Landlords gauge a tenant’s potential based not only on their financial and credit strength, but on the sum of their intended business plan.
There’s risk in virtually everything we do. Every decision we make in business or our personal lives can expose us to unintended and unforeseen outcomes. Even the best intentioned, most sound, least perilous choices can at times take a turn for the worse. The dreaded tushy nibble. C’est la vie.
Entering into a property lease – whether on the tenant or landlord side of the table – is a territory ripe with hazards for both parties. It’s inherent with the venture and both parties should accept this basic tenant before engaging in business. If either party is uncomfortable with the myriad of potential hurdles involved in building a company or doing real estate transactions to the point of paralysis it may be advisable to switch careers. Navigated wisely threats can be mitigated, never eliminated. There are just too many unknowns and influences beyond a person’s control that can contribute to negative outcomes.
Landlords don’t control the operation of a tenant’s business. They don’t control the quality of their product or the efficacy of their service. They don’t control their marketing and customer acquisition practices. They don’t have influence over their customer satisfaction. They don’t control the personal lives or physical health of their tenant’s workers for whom when faced with adversity can diminish a person’s ability to operate at their full capacity. The success of business owners generally lies squarely on their shoulders.
Landlord’s gauge a tenant’s potential based not only on their financial and credit strength, but on the sum of their intended business plan. The warm and fuzzy feeling generated by a tenant’s ability to instil confidence in the landlord that they have the ability to execute their intended plan. It’s a factor which often contributes to bringing the parties together. Tenants need to – in other words – make their case to landlords in order to earn their confidence and approval.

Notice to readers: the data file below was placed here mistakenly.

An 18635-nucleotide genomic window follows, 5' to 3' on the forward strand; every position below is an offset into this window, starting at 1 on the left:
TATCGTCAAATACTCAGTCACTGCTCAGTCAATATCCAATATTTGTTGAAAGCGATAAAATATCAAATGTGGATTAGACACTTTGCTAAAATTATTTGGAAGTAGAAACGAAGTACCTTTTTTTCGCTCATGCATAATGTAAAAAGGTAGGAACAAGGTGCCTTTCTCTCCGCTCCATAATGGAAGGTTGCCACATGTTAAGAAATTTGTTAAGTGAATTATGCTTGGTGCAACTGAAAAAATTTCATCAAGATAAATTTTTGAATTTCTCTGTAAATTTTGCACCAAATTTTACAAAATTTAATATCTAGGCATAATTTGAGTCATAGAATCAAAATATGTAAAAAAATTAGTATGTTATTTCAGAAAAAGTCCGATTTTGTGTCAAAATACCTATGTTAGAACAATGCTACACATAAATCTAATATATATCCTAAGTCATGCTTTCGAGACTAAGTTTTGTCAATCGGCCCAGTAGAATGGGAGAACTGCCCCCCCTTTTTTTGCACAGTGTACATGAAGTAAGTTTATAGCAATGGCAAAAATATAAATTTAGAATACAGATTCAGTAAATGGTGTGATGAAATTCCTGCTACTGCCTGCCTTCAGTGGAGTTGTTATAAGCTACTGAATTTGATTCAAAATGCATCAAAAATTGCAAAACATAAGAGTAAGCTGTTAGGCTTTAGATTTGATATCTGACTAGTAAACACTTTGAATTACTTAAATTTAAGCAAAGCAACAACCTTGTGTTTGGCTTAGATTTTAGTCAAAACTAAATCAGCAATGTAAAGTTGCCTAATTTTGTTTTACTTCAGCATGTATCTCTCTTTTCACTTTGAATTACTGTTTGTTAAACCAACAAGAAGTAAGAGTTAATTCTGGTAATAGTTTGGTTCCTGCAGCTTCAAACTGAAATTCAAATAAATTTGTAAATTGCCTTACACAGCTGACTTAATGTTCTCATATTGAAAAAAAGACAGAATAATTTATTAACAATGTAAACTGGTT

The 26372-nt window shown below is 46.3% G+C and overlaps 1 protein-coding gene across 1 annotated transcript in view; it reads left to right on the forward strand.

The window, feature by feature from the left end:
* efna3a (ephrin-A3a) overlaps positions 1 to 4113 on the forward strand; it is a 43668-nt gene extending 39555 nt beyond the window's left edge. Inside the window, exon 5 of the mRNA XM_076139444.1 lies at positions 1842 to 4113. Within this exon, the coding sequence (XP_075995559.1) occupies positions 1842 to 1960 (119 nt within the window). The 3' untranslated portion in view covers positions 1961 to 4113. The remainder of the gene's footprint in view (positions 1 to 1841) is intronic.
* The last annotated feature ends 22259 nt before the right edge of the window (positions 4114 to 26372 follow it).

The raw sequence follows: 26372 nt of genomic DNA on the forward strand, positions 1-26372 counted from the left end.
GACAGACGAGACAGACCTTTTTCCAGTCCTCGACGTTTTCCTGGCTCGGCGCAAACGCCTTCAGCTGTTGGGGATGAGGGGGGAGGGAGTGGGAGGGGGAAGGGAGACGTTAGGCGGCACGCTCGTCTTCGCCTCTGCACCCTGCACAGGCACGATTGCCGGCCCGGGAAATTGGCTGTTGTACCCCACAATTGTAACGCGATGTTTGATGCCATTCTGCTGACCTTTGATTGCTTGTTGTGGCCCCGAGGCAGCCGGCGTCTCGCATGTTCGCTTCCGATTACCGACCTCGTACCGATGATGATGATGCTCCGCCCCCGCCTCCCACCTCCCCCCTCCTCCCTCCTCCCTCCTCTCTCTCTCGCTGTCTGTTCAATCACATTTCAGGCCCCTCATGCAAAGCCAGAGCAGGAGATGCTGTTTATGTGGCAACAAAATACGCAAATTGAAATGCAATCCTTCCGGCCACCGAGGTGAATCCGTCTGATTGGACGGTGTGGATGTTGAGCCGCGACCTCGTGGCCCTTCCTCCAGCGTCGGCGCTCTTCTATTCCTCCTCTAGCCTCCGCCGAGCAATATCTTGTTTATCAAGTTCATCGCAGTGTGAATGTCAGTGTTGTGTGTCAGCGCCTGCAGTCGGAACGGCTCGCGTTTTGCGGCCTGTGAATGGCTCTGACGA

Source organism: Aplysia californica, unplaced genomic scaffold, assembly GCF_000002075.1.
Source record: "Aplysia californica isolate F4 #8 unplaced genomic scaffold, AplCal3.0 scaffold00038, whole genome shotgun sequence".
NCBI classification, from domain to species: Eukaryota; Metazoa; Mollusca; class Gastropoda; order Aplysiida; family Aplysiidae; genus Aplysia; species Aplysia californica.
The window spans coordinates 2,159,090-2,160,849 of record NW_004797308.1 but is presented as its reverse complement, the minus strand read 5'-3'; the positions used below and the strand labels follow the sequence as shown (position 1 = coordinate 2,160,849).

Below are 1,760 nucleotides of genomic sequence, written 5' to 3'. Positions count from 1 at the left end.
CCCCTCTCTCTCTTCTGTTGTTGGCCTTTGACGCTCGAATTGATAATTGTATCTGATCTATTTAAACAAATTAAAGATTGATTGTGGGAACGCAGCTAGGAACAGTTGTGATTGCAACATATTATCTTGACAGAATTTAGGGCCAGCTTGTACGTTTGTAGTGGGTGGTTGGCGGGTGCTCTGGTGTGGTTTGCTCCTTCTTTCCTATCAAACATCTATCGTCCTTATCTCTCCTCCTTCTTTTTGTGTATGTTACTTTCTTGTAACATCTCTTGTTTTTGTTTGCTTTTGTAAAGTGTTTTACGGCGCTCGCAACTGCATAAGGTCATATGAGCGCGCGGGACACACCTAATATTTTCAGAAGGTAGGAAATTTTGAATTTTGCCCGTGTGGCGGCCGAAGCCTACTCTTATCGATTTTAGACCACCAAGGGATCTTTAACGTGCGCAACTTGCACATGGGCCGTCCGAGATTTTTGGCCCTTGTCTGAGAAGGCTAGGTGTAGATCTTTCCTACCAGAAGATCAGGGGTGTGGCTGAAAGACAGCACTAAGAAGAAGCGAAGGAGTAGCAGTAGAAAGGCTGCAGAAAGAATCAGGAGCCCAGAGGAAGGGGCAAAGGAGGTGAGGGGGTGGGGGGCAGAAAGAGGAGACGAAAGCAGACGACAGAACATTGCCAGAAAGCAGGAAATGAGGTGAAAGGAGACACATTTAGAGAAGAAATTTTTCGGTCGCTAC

Conversely tenants don’t control the practices of their landlord. Location aside, there are risks for tenants when entering into a lease. Neglectful property managers and building owners who fail to keep their properties in a good state of repair can and do in fact have an impact on the success of tenants. Building aesthetics can influence customer perceptions of the businesses operating at the property – good or bad. The physical and mental health of the people working on site are affected by building mechanical systems, general property maintenance and the relationship with property management. Careless, inattentive and overly cheap landlords who don’t budget for, or address upkeep issues in a timely manner often dishearten tenants and cause undue stress which can permeate all aspects of their lives. Considering these points one can see with some clarity the risks tenants assume when signing a lease. For them only time will reveal the landlord’s devotion to the property and whether they care about the success of their tenants. Smart landlords do.
There’s no obligation for anyone to do a deal with a party they’re not comfortable with, but when they do each side must accept their decision without reservation. The proverbial buck cannot be passed to a third party.
Done right, taking these risks can lead to great rewards for landlords and tenants. I hope you get plenty.
Until next time.
– Mitch Gauzas –